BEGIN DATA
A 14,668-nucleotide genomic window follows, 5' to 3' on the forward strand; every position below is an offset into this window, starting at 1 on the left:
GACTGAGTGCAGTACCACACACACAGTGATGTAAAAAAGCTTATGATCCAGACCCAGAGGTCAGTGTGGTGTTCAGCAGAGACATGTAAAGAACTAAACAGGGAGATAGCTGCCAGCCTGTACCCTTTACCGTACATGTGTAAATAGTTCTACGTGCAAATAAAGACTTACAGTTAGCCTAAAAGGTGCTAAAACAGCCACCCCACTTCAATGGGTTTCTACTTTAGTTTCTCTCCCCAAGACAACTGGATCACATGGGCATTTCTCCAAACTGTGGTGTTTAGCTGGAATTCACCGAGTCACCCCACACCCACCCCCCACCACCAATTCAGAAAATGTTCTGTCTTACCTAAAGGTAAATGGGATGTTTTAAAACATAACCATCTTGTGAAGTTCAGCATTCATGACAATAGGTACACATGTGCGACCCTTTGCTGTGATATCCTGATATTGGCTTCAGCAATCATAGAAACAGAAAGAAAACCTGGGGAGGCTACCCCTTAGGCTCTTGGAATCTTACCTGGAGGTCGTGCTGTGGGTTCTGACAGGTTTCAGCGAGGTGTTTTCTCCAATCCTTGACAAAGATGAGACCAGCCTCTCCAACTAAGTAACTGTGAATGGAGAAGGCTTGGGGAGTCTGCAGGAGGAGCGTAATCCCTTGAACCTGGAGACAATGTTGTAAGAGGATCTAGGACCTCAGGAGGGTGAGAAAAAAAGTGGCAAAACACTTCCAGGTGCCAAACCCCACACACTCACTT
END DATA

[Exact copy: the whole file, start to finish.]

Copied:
A 14,668-nucleotide genomic window follows, 5' to 3' on the forward strand; every position below is an offset into this window, starting at 1 on the left:
GACTGAGTGCAGTACCACACACACAGTGATGTAAAAAAGCTTATGATCCAGACCCAGAGGTCAGTGTGGTGTTCAGCAGAGACATGTAAAGAACTAAACAGGGAGATAGCTGCCAGCCTGTACCCTTTACCGTACATGTGTAAATAGTTCTACGTGCAAATAAAGACTTACAGTTAGCCTAAAAGGTGCTAAAACAGCCACCCCACTTCAATGGGTTTCTACTTTAGTTTCTCTCCCCAAGACAACTGGATCACATGGGCATTTCTCCAAACTGTGGTGTTTAGCTGGAATTCACCGAGTCACCCCACACCCACCCCCCACCACCAATTCAGAAAATGTTCTGTCTTACCTAAAGGTAAATGGGATGTTTTAAAACATAACCATCTTGTGAAGTTCAGCATTCATGACAATAGGTACACATGTGCGACCCTTTGCTGTGATATCCTGATATTGGCTTCAGCAATCATAGAAACAGAAAGAAAACCTGGGGAGGCTACCCCTTAGGCTCTTGGAATCTTACCTGGAGGTCGTGCTGTGGGTTCTGACAGGTTTCAGCGAGGTGTTTTCTCCAATCCTTGACAAAGATGAGACCAGCCTCTCCAACTAAGTAACTGTGAATGGAGAAGGCTTGGGGAGTCTGCAGGAGGAGCGTAATCCCTTGAACCTGGAGACAATGTTGTAAGAGGATCTAGGACCTCAGGAGGGTGAGAAAAAAAGTGGCAAAACACTTCCAGGTGCCAAACCCCACACACTCACTT